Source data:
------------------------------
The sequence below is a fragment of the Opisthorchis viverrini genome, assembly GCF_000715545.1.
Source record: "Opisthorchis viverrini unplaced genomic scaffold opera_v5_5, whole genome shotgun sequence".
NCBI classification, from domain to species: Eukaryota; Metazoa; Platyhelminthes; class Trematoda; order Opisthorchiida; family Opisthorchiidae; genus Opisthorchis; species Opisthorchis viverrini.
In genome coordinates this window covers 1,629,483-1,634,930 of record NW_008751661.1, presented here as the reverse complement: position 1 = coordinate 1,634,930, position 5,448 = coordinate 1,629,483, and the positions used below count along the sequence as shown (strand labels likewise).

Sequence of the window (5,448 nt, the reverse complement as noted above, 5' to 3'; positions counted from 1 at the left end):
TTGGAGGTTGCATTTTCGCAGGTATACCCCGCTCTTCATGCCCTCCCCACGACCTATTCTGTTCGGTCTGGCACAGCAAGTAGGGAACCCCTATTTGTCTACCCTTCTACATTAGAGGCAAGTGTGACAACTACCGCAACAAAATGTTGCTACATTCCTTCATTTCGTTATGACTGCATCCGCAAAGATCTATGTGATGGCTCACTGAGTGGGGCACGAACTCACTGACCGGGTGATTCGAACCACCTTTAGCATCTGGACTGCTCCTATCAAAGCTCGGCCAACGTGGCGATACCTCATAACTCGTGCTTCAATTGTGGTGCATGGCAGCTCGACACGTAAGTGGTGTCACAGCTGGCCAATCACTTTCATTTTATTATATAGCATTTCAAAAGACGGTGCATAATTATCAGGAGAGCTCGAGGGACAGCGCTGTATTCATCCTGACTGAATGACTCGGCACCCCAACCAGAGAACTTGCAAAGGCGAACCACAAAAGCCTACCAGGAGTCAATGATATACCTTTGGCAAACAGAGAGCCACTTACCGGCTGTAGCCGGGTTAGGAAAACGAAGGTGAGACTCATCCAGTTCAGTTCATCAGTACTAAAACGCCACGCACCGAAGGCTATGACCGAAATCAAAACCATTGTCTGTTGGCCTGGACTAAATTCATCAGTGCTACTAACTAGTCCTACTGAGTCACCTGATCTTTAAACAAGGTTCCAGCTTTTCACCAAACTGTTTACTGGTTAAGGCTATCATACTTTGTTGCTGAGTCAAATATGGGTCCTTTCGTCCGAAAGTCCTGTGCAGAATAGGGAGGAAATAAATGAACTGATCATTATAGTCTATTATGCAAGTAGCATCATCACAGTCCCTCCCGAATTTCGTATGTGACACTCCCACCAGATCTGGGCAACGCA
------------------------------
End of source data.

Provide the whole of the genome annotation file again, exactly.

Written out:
The sequence below is a fragment of the Opisthorchis viverrini genome, assembly GCF_000715545.1.
Source record: "Opisthorchis viverrini unplaced genomic scaffold opera_v5_5, whole genome shotgun sequence".
NCBI classification, from domain to species: Eukaryota; Metazoa; Platyhelminthes; class Trematoda; order Opisthorchiida; family Opisthorchiidae; genus Opisthorchis; species Opisthorchis viverrini.
In genome coordinates this window covers 1,629,483-1,634,930 of record NW_008751661.1, presented here as the reverse complement: position 1 = coordinate 1,634,930, position 5,448 = coordinate 1,629,483, and the positions used below count along the sequence as shown (strand labels likewise).

Sequence of the window (5,448 nt, the reverse complement as noted above, 5' to 3'; positions counted from 1 at the left end):
TTGGAGGTTGCATTTTCGCAGGTATACCCCGCTCTTCATGCCCTCCCCACGACCTATTCTGTTCGGTCTGGCACAGCAAGTAGGGAACCCCTATTTGTCTACCCTTCTACATTAGAGGCAAGTGTGACAACTACCGCAACAAAATGTTGCTACATTCCTTCATTTCGTTATGACTGCATCCGCAAAGATCTATGTGATGGCTCACTGAGTGGGGCACGAACTCACTGACCGGGTGATTCGAACCACCTTTAGCATCTGGACTGCTCCTATCAAAGCTCGGCCAACGTGGCGATACCTCATAACTCGTGCTTCAATTGTGGTGCATGGCAGCTCGACACGTAAGTGGTGTCACAGCTGGCCAATCACTTTCATTTTATTATATAGCATTTCAAAAGACGGTGCATAATTATCAGGAGAGCTCGAGGGACAGCGCTGTATTCATCCTGACTGAATGACTCGGCACCCCAACCAGAGAACTTGCAAAGGCGAACCACAAAAGCCTACCAGGAGTCAATGATATACCTTTGGCAAACAGAGAGCCACTTACCGGCTGTAGCCGGGTTAGGAAAACGAAGGTGAGACTCATCCAGTTCAGTTCATCAGTACTAAAACGCCACGCACCGAAGGCTATGACCGAAATCAAAACCATTGTCTGTTGGCCTGGACTAAATTCATCAGTGCTACTAACTAGTCCTACTGAGTCACCTGATCTTTAAACAAGGTTCCAGCTTTTCACCAAACTGTTTACTGGTTAAGGCTATCATACTTTGTTGCTGAGTCAAATATGGGTCCTTTCGTCCGAAAGTCCTGTGCAGAATAGGGAGGAAATAAATGAACTGATCATTATAGTCTATTATGCAAGTAGCATCATCACAGTCCCTCCCGAATTTCGTATGTGACACTCCCACCAGATCTGGGCAACGCA